A young boy was walking around the playground pulling a piece of string. His teacher approached him and asked, “Why are you pulling that piece of string?” The boy replied, “Because it’s a lot easier than pushing it.”
When it comes to encouraging young people to read God’s word, it’s a lot easier to lead from the front than to push from the back. When adults engage in regular personal Bible study, teenagers can much more easily develop a lifelong habit themselves.
Having said that though, even in churches and families with good adult role models, Christian teenagers can often be indifferent about personal Bible study. Ask them to list their favorite activities, and personal Bible reading is rarely one of them. But ask what will help in their Christian life, and studying God’s word will almost certainly come top. So how do we help teenagers see that what is good for them may also be enjoyable?
(Just to say, if you actually are a teenager reading this, all these things apply to adults too but they’re more likely to read it if it’s not targeted at them. People are generally happier reading about how to change other people rather than themselves. Also, bear in mind that it’s a really good thing if there are adults in your life who want to read the Bible more.)
Three positive message those teenagers (who definitely aren’t reading this) need to hear:
1. The Bible is about Jesus not us.
When we approach the Bible thinking it’s about us, most of it seems completely irrelevant. The exasperated teen asks, “How do these levitical laws or endless genealogies help me do my homework or cope with the tensions in my friendship group?!” As a result, the Bible either lies unread, or passages must be twisted to be about us—making Bible study very hard work. Sally Lloyd Jones’ introduction to the excellent Jesus Storybook Bible makes the same point, “The Bible isn’t about us and what we should be doing, it’s about God and what he has done.”
The message of the Bible then is the good news about Jesus. As Paul reminds Timothy, the holy Scriptures “are able to make you wise for salvation through faith in Jesus Christ” (2 Timothy 3 v 15). We need to remind our teenagers of the same thing. When they read God’s word from this perspective (that of offering, describing and testifying to Christ) it makes a lot more sense. Paul then adds that “all Scripture is God-breathed and is useful for teaching, rebuking, correcting and training in righteousness so that the man of God may be thoroughly equipped for every good work.” Sadly even some our most ‘Bible-centered’ ministries reverse the priority of this.
Jesus himself was exasperated when the Pharisees made this mistake. They wish to be teachers of righteousness, training and equipping people in works, but John’s gospel records Jesus saying, “You study the Scriptures diligently because you think that in them you have eternal life. These are the very Scriptures that testify about me, and yet you refuse to come to me to have life” (5:39-40). Their Bible study is missing the very purpose for which it was written. If our teens are to enjoy the Bible, they need to be reminded that the Bible is about Jesus.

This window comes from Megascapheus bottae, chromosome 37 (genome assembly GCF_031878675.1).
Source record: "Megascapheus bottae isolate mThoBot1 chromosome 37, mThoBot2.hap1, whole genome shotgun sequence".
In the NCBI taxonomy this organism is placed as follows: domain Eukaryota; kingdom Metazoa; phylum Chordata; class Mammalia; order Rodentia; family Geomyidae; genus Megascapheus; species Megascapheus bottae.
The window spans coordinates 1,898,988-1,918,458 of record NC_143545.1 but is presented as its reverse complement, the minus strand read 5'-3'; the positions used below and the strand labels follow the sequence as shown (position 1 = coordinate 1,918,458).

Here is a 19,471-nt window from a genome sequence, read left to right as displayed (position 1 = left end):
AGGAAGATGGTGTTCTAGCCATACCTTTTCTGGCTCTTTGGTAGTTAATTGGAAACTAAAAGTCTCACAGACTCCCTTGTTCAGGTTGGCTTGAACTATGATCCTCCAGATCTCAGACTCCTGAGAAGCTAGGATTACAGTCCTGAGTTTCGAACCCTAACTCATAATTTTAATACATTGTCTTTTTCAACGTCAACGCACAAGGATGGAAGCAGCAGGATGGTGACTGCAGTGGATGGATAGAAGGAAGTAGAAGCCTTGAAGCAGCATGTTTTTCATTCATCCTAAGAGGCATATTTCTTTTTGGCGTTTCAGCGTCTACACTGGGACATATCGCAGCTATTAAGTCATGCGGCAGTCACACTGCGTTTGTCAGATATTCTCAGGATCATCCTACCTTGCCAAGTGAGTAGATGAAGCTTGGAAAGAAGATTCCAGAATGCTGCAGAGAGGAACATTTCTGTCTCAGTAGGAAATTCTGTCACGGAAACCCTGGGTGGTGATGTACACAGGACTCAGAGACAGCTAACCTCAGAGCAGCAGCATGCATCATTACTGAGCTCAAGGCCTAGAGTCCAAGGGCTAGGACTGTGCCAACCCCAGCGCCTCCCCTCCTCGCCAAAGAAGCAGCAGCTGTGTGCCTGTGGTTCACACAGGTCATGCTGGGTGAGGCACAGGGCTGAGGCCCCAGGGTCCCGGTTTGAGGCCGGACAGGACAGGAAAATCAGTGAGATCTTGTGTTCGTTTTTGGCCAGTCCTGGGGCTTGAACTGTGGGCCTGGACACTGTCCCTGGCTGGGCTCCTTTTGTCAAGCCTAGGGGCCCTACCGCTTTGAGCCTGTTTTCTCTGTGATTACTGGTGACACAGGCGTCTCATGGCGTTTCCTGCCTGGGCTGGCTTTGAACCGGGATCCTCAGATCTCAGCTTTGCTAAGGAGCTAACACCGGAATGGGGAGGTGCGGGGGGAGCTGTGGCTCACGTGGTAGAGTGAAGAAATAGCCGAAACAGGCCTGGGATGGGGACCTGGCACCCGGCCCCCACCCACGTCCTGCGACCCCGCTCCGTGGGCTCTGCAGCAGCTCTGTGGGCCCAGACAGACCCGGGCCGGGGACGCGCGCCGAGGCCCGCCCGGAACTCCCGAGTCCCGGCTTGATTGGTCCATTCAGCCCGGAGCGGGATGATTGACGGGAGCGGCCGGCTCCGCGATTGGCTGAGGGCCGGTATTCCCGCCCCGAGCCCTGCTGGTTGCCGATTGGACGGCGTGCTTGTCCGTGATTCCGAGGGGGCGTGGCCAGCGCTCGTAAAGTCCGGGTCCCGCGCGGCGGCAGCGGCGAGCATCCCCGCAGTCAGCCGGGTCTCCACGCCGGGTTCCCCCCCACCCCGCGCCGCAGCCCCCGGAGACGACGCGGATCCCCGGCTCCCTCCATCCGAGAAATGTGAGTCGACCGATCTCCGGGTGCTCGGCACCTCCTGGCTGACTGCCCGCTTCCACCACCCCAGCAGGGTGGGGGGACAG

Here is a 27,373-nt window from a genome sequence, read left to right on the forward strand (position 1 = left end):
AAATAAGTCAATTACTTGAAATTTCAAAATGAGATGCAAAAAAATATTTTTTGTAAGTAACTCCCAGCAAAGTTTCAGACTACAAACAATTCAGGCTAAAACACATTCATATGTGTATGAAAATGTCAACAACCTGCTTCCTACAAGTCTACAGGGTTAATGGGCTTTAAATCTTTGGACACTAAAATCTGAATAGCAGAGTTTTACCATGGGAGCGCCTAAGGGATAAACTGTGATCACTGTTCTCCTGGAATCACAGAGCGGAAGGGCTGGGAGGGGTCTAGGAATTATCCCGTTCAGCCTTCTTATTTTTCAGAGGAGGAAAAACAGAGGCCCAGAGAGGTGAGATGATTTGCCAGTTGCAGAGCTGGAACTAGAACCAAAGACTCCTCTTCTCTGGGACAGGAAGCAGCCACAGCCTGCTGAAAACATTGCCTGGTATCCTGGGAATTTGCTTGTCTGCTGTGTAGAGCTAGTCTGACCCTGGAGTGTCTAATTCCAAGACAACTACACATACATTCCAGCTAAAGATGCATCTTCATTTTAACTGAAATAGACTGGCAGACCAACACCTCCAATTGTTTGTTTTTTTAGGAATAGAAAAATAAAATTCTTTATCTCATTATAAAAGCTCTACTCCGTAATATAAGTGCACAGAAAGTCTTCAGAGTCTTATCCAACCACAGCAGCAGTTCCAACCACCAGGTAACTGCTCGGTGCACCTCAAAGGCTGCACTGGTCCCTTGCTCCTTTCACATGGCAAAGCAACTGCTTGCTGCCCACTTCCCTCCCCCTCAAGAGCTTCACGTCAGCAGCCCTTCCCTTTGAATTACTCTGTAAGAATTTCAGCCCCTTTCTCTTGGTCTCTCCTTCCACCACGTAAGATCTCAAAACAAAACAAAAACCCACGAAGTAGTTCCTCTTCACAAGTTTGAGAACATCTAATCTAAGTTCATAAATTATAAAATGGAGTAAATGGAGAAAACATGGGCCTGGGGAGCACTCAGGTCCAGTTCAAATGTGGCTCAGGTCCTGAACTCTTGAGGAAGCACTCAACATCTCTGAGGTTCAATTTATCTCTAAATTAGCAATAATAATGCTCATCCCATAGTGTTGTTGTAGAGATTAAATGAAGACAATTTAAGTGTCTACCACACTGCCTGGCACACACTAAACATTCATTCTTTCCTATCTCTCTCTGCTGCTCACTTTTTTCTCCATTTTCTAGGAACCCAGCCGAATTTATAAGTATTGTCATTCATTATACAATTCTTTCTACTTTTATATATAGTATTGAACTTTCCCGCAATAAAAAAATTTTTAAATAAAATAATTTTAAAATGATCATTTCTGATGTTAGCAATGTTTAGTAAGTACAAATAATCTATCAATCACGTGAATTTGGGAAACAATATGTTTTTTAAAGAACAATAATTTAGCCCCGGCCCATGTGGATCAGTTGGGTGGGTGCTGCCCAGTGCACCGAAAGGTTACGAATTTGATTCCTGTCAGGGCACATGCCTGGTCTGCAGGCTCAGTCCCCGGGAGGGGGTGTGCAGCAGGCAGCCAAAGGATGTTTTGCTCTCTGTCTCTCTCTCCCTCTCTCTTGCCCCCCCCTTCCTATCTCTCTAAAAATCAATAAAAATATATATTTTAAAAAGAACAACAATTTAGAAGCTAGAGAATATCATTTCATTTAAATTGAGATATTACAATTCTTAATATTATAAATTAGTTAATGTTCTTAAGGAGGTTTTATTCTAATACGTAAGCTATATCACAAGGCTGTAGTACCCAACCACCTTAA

2. God loves you whether you’re reading the Bible or not.
It’s easy to give the impression that reading the Bible earns God’s favor. You’d think this would increase teen Bible reading, but actually, the opposite is true. Young people generally end up thinking: “Because I haven’t been reading God’s word, He’s not very happy with me. So I’ll avoid God and feel like a fraud in Christian company.” To get back in God’s good books (pardon the pun) then takes a major act of recommitment. Just notice how personal Bible reading spikes after a Christian residential trip, then declines as the “recommitment experience” wears off.
We don’t read the Bible so God thinks we’re great, but so we remember that He is. The Father in the story of the Prodigal doesn’t start loving his wayward offspring because he heard he’d “come to his senses” in a far-off pigsty. No, he loved him all the time. Picking up the Bible up after a long break doesn’t require any act of recommitment on a teenager’s part at all. Incidentally, the older brother (who also wrongly believed the Father’s love had to be earned) is the equivalent of the diligent Bible reader who thinks ‘devotions’ describe their activity rather than God’s.
3. Bible times don’t have to be quiet times.
I once saw a child’s t-shirt that said, “God loves you more when you’re quiet.” It’s an idea that I don’t think we quite grow out of.
Now, obviously there is a significant number of Bible verses promoting quietness and stillness, so I’m not saying silent contemplation doesn’t have its place. And many of us could probably do with slowing down a little each day. But the reason it’s important to stress the difference between personal Bible reading and volume is that Jesus didn’t just come to save introverts. He came to save sinners of all sorts. And his Word is to be enjoyed by all of them too. Many teens see Bible study as something other people do, or that they might do when they’re older because literal “quiet times” just aren’t the kind of thing they’re into. So you can encourage teens to act out Acts, declare Deuteronomy or sing the Psalms. You can read aloud, draw what you read, write songs as a response. Good Bible study notes can help teenagers engage with God’s word in creative ways and multimedia resources may be good too.
Bible Reading? Sweet.
If we want our teens to agree with the Psalmist that the Bible is sweet like honey and more precious than gold, we’ll do well to remind them of these things. And if we really want to change their habits we might even want to be reminded of them ourselves.